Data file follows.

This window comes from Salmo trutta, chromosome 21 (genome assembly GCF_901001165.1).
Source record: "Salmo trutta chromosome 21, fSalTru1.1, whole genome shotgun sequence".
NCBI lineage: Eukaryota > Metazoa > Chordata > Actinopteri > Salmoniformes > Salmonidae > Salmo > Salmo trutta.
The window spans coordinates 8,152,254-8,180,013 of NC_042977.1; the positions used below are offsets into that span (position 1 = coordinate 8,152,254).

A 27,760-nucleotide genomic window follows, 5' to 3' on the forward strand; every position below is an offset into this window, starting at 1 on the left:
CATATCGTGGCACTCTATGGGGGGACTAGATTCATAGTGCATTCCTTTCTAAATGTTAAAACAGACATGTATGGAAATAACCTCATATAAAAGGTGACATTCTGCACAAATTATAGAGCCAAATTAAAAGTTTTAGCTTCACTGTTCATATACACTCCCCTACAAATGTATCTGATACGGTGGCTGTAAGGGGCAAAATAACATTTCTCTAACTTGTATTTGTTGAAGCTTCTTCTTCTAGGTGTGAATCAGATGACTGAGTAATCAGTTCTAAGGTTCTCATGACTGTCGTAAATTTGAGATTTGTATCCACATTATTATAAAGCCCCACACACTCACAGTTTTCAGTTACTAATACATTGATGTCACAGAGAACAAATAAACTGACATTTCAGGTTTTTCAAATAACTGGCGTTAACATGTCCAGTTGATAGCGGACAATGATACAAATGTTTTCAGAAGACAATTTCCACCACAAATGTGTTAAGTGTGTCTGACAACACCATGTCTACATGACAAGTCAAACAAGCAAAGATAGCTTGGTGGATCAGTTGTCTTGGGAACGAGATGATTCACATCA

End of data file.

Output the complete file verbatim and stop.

This window comes from Salmo trutta, chromosome 21 (genome assembly GCF_901001165.1).
Source record: "Salmo trutta chromosome 21, fSalTru1.1, whole genome shotgun sequence".
NCBI lineage: Eukaryota > Metazoa > Chordata > Actinopteri > Salmoniformes > Salmonidae > Salmo > Salmo trutta.
The window spans coordinates 8,152,254-8,180,013 of NC_042977.1; the positions used below are offsets into that span (position 1 = coordinate 8,152,254).

A 27,760-nucleotide genomic window follows, 5' to 3' on the forward strand; every position below is an offset into this window, starting at 1 on the left:
CATATCGTGGCACTCTATGGGGGGACTAGATTCATAGTGCATTCCTTTCTAAATGTTAAAACAGACATGTATGGAAATAACCTCATATAAAAGGTGACATTCTGCACAAATTATAGAGCCAAATTAAAAGTTTTAGCTTCACTGTTCATATACACTCCCCTACAAATGTATCTGATACGGTGGCTGTAAGGGGCAAAATAACATTTCTCTAACTTGTATTTGTTGAAGCTTCTTCTTCTAGGTGTGAATCAGATGACTGAGTAATCAGTTCTAAGGTTCTCATGACTGTCGTAAATTTGAGATTTGTATCCACATTATTATAAAGCCCCACACACTCACAGTTTTCAGTTACTAATACATTGATGTCACAGAGAACAAATAAACTGACATTTCAGGTTTTTCAAATAACTGGCGTTAACATGTCCAGTTGATAGCGGACAATGATACAAATGTTTTCAGAAGACAATTTCCACCACAAATGTGTTAAGTGTGTCTGACAACACCATGTCTACATGACAAGTCAAACAAGCAAAGATAGCTTGGTGGATCAGTTGTCTTGGGAACGAGATGATTCACATCA